This week in several corners of a very large conference room in London, groups of mathematicians and biologists are joining together for four days of intense problem solving. Anthony Holmes, NC3Rs Programme Manager, explains how this came about.
Today I’ve witnessed what can happen when you bring maths and life sciences together. Not just sharp minds, squeaky pens and whiteboards. But equations – and lots of them.
Cross-disciplinary problem solving has been around for some time. But this collaboration between NC3Rs and the EPSRC-funded Maths in Medicine Study Group (MMSG) is unique in the effort to address the 3Rs. It comes as a result of a £750k investment from the NC3Rs and EPSRC in four interdisciplinary grants to exploit the use of mathematical modelling for replacing animals in the testing of pharmaceuticals and chemicals in industry, where around 400,000 animals are used in the UK each year.
This week four distinct problems have been presented and brainstormed by teams of mathematicians and life scientists to gain new understanding, insights and some novel solutions:
- Using mathematical modelling to optimise work flow in the Sanger Mouse Genetics Project – Wellcome Trust Sanger Institute, Cambridge
- Mathematical modelling of chronic drug infusion for toxicity assessment - University of Liverpool
- Mathematical modelling of steroid responsiveness in severe asthma and COPD – Imperial College London
- Modelling heart rate changes in the mouse as a system of delayed, weakly coupled oscillators – King’s College London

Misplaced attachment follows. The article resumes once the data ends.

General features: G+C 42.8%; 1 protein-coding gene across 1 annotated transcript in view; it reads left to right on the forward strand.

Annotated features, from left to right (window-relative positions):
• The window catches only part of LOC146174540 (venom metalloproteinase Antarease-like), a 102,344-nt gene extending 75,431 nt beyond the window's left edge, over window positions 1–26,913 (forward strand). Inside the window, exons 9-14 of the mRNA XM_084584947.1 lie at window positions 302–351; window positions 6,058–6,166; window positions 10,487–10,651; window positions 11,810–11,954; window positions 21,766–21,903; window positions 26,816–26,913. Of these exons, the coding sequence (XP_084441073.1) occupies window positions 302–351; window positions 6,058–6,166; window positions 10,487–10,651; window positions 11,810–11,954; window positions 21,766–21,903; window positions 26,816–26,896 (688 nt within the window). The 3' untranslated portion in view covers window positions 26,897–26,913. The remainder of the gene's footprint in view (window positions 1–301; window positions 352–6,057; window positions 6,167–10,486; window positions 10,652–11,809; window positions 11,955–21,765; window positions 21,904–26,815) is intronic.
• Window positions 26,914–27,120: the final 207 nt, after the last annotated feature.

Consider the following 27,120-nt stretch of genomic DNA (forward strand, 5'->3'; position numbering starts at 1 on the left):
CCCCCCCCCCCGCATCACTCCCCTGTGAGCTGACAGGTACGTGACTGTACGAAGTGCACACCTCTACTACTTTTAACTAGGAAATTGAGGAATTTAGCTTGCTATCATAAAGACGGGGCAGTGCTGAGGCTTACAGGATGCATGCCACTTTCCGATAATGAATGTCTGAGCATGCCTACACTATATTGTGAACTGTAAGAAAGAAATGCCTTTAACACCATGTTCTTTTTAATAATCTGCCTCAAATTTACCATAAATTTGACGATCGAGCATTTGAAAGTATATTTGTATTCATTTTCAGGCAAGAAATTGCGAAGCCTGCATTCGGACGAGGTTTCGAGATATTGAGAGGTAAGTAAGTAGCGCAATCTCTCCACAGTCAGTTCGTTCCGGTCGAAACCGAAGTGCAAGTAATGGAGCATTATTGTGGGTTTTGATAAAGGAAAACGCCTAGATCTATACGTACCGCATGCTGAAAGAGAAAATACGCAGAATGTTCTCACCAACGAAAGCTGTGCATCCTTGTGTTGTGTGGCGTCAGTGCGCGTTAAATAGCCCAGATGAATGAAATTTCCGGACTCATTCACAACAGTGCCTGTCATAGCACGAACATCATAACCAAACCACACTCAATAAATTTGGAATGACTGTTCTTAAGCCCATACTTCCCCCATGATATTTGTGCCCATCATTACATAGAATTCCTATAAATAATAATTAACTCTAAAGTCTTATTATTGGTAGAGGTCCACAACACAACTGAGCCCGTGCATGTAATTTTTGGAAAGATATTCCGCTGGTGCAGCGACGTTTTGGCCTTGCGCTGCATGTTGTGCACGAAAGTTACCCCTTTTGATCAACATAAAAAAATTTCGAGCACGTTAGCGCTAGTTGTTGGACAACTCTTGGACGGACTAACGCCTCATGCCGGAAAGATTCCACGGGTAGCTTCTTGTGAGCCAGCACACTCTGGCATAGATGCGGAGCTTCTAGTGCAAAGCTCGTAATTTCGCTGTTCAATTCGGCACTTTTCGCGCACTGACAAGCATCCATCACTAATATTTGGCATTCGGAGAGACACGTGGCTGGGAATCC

From PhD students to senior professors, more than 30 mathematicians from a range of institutes as far afield as the USA are combining their expertise to solve these 3Rs challenges.
Watching how they interact with the biologists and break down the biological processes into complex equations is fascinating. What’s more, the biologists are being forced to think about their research and what they know about their data in a way they’ve never had to before. And we’re already hearing that these interactions are leading to some interesting insights and new opportunities for applying these models in their labs over the coming weeks.
In this morning’s round-up presentations, Professor Ian Adcock, Imperial College London, who leads on the asthma problem, said: "This has not only given us a model that makes sense biologically, but provided us with things that we didn’t realise we needed to look at."
The Maths Study Group is the latest stage in a collaboration spanning almost three years. It all began in Strathclyde when NC3Rs staff attended the 2010 MMSG and presented a seminar on how maths can be applied to bring down the numbers of animals used in toxicity testing. The meeting sparked a great deal of interest and positive feedback, spurring the NC3Rs and MMSG to collaborate on a joint workshop to bring together toxicologists and mathematicians to highlight some of the key problems faced in toxicity testing, and the potential power of maths to explore and solve them.
The energy and enthusiasm for this new cross-disciplinary partnership between maths and the biosciences grew. More collaborations, more research questions and a vital ingredient of funding from the NC3Rs and EPSRC has cemented this enthusiasm into action.
Reports from each group will be available for download from the NC3Rs website in the near future.